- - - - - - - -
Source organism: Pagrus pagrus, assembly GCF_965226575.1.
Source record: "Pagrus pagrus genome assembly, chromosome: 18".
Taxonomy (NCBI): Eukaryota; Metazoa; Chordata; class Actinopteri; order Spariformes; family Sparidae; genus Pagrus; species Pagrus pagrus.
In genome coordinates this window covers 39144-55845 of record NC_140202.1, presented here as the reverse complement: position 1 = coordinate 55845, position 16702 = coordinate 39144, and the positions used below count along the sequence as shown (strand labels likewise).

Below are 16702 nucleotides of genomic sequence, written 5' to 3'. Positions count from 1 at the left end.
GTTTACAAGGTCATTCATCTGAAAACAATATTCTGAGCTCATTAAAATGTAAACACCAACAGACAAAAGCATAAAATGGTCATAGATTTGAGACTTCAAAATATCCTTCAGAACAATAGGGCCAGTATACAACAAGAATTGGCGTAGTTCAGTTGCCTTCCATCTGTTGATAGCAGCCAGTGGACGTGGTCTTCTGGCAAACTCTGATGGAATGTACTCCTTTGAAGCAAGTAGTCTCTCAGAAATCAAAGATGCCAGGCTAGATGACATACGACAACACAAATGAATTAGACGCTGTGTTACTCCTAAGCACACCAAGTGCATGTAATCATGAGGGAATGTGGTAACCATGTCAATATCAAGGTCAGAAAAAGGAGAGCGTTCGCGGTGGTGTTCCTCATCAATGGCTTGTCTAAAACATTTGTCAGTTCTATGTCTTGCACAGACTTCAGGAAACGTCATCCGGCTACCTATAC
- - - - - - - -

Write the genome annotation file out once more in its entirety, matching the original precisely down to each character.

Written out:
Source organism: Pagrus pagrus, assembly GCF_965226575.1.
Source record: "Pagrus pagrus genome assembly, chromosome: 18".
Taxonomy (NCBI): Eukaryota; Metazoa; Chordata; class Actinopteri; order Spariformes; family Sparidae; genus Pagrus; species Pagrus pagrus.
In genome coordinates this window covers 39144-55845 of record NC_140202.1, presented here as the reverse complement: position 1 = coordinate 55845, position 16702 = coordinate 39144, and the positions used below count along the sequence as shown (strand labels likewise).

Below are 16702 nucleotides of genomic sequence, written 5' to 3'. Positions count from 1 at the left end.
GTTTACAAGGTCATTCATCTGAAAACAATATTCTGAGCTCATTAAAATGTAAACACCAACAGACAAAAGCATAAAATGGTCATAGATTTGAGACTTCAAAATATCCTTCAGAACAATAGGGCCAGTATACAACAAGAATTGGCGTAGTTCAGTTGCCTTCCATCTGTTGATAGCAGCCAGTGGACGTGGTCTTCTGGCAAACTCTGATGGAATGTACTCCTTTGAAGCAAGTAGTCTCTCAGAAATCAAAGATGCCAGGCTAGATGACATACGACAACACAAATGAATTAGACGCTGTGTTACTCCTAAGCACACCAAGTGCATGTAATCATGAGGGAATGTGGTAACCATGTCAATATCAAGGTCAGAAAAAGGAGAGCGTTCGCGGTGGTGTTCCTCATCAATGGCTTGTCTAAAACATTTGTCAGTTCTATGTCTTGCACAGACTTCAGGAAACGTCATCCGGCTACCTATAC